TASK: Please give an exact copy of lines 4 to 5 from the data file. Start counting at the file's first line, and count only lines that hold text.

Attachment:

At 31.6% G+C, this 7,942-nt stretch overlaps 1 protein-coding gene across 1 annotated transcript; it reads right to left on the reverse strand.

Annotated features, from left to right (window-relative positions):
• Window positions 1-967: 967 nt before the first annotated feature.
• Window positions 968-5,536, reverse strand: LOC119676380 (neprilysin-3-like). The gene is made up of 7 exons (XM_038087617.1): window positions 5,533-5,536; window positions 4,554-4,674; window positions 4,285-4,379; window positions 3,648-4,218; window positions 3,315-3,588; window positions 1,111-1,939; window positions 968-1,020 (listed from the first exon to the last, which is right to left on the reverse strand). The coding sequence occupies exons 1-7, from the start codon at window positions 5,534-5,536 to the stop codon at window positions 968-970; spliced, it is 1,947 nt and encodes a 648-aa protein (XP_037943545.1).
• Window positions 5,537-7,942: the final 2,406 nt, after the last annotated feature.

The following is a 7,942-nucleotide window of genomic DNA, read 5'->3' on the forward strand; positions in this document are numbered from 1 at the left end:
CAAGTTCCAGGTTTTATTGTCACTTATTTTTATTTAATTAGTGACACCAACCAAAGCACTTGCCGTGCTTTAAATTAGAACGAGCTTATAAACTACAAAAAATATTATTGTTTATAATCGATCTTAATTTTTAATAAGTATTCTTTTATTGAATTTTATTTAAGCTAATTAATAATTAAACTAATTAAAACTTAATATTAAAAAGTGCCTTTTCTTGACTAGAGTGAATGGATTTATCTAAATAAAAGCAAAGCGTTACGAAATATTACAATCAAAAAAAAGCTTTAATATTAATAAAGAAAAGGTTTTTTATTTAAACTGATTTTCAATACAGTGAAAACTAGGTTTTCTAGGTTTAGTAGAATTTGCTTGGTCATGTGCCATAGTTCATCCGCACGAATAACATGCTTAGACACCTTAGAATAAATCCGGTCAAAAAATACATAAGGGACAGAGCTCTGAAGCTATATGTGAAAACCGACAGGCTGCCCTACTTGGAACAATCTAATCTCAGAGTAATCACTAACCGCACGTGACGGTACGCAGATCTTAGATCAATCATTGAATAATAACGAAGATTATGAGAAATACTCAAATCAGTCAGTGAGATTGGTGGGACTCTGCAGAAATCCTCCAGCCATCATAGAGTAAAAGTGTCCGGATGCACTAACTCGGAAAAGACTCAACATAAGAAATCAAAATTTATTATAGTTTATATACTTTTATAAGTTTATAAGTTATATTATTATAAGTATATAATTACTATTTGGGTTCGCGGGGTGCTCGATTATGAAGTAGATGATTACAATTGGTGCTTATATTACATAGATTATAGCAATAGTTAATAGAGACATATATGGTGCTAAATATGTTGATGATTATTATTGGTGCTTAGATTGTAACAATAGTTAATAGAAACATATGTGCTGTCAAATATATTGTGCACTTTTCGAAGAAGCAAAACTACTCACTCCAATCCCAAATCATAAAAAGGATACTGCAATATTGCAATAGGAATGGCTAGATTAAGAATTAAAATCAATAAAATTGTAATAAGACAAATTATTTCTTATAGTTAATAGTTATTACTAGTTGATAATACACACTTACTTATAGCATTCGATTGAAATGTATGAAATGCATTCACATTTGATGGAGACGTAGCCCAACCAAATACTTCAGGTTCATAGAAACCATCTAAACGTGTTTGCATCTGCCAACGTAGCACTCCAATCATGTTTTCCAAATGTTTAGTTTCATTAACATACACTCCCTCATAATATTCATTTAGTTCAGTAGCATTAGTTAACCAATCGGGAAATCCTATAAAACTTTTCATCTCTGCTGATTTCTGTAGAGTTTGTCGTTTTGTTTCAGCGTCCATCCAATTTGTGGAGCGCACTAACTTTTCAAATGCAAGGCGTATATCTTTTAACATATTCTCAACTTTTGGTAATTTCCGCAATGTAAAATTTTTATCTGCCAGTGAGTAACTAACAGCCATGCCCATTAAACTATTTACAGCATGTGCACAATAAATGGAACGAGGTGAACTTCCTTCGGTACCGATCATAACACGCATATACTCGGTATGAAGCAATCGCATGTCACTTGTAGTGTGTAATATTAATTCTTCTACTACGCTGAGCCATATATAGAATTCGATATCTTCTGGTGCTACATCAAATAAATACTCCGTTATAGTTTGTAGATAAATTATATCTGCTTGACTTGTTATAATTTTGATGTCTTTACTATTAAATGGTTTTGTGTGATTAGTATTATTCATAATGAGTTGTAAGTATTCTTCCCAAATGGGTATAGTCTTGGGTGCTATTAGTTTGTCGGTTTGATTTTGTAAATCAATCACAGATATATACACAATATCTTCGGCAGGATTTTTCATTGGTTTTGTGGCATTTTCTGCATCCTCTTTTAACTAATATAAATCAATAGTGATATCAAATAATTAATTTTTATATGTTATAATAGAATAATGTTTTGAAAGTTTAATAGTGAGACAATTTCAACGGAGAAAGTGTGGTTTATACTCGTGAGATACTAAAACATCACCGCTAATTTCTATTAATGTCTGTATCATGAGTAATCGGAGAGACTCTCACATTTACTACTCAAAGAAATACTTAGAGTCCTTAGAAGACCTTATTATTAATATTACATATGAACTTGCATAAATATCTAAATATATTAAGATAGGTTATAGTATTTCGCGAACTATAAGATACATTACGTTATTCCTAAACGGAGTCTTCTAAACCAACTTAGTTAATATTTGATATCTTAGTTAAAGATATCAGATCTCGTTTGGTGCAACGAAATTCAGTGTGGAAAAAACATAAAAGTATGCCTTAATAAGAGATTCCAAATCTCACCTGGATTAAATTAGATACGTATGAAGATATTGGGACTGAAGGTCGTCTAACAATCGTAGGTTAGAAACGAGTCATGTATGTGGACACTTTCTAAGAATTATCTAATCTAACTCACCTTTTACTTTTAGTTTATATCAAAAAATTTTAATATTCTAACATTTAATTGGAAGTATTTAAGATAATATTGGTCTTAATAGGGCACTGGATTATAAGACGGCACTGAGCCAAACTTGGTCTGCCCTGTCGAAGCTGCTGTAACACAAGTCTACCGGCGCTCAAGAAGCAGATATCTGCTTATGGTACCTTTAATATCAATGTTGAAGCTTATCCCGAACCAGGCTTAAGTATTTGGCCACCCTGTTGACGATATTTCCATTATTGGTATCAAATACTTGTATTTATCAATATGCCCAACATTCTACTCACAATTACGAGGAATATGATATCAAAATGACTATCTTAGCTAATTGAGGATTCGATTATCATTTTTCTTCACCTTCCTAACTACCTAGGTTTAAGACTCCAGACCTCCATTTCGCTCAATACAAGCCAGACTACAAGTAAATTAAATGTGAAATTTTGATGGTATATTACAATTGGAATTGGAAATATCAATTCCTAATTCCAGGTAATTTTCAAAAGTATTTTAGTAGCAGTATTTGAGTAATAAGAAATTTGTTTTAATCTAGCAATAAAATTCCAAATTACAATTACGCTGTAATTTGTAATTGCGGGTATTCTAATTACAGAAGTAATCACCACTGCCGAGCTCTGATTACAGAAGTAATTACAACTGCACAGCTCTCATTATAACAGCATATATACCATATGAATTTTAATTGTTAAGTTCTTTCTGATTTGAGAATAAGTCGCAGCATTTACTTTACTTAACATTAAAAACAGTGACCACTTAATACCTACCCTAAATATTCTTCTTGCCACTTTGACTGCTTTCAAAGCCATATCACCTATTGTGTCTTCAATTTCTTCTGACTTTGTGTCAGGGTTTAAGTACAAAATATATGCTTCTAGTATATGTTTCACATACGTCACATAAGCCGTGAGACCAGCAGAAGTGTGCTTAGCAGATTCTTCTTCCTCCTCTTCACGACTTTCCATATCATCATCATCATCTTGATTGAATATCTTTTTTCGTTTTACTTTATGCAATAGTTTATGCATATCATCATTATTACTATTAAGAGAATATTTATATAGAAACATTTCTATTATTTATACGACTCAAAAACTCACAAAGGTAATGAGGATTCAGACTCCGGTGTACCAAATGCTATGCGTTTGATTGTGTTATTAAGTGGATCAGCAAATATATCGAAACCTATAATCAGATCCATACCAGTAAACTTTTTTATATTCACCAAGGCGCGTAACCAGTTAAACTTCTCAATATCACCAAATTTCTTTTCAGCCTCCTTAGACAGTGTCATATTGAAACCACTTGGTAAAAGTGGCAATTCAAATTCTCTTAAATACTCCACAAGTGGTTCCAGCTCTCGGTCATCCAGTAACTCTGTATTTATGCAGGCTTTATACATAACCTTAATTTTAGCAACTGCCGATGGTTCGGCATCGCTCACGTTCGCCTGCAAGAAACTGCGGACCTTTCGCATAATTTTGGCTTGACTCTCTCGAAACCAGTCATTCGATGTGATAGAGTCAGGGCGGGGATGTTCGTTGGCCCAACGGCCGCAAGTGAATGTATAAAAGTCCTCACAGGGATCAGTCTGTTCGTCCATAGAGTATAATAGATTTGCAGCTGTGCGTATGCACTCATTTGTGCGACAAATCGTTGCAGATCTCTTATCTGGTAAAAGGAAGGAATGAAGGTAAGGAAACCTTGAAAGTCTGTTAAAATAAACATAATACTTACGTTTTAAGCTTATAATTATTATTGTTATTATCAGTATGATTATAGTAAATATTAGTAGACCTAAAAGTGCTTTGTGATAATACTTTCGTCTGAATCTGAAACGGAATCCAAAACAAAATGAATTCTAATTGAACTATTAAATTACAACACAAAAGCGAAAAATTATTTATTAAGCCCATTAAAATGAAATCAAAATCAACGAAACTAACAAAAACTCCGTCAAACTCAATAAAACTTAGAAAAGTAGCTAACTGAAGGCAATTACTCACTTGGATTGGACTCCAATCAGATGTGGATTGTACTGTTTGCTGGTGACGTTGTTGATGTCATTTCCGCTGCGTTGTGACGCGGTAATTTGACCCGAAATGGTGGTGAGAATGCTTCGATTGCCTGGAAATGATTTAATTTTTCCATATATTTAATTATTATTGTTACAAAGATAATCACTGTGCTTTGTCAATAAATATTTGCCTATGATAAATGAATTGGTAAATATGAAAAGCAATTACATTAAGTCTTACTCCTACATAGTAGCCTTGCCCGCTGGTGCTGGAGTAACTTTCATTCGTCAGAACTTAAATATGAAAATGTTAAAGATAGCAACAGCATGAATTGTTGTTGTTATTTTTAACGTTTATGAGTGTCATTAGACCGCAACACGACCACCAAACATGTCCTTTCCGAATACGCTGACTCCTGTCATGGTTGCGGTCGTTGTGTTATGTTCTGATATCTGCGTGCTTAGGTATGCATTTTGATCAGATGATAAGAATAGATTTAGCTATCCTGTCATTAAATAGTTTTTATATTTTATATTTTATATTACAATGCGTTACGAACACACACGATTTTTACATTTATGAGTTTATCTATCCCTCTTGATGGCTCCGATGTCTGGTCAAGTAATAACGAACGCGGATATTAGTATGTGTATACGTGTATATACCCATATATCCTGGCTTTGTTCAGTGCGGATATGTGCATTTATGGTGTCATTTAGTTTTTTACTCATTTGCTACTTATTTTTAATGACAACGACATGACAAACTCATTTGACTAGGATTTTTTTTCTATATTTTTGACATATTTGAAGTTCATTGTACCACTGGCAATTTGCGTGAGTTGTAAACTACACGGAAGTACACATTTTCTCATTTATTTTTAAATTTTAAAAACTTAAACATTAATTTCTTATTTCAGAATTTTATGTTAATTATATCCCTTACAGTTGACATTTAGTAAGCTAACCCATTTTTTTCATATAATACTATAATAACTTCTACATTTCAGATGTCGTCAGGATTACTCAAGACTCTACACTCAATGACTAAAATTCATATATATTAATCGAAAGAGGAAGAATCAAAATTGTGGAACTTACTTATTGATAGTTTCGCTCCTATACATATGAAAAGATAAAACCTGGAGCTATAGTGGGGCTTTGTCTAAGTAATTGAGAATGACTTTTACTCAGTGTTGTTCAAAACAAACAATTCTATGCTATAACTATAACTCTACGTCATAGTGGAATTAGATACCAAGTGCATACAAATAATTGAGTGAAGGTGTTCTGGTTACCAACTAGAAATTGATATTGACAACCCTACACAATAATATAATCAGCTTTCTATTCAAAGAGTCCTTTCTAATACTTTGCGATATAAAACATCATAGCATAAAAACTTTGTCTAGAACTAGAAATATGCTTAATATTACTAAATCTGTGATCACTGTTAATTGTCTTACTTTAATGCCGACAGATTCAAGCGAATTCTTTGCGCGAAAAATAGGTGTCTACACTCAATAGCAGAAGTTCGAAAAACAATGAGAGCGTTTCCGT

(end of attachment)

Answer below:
• Window positions 968-5,536, reverse strand: LOC119676380 (neprilysin-3-like). The gene is made up of 7 exons (XM_038087617.1): window positions 5,533-5,536; window positions 4,554-4,674; window positions 4,285-4,379; window positions 3,648-4,218; window positions 3,315-3,588; window positions 1,111-1,939; window positions 968-1,020 (listed from the first exon to the last, which is right to left on the reverse strand). The coding sequence occupies exons 1-7, from the start codon at window positions 5,534-5,536 to the stop codon at window positions 968-970; spliced, it is 1,947 nt and encodes a 648-aa protein (XP_037943545.1).
• Window positions 5,537-7,942: the final 2,406 nt, after the last annotated feature.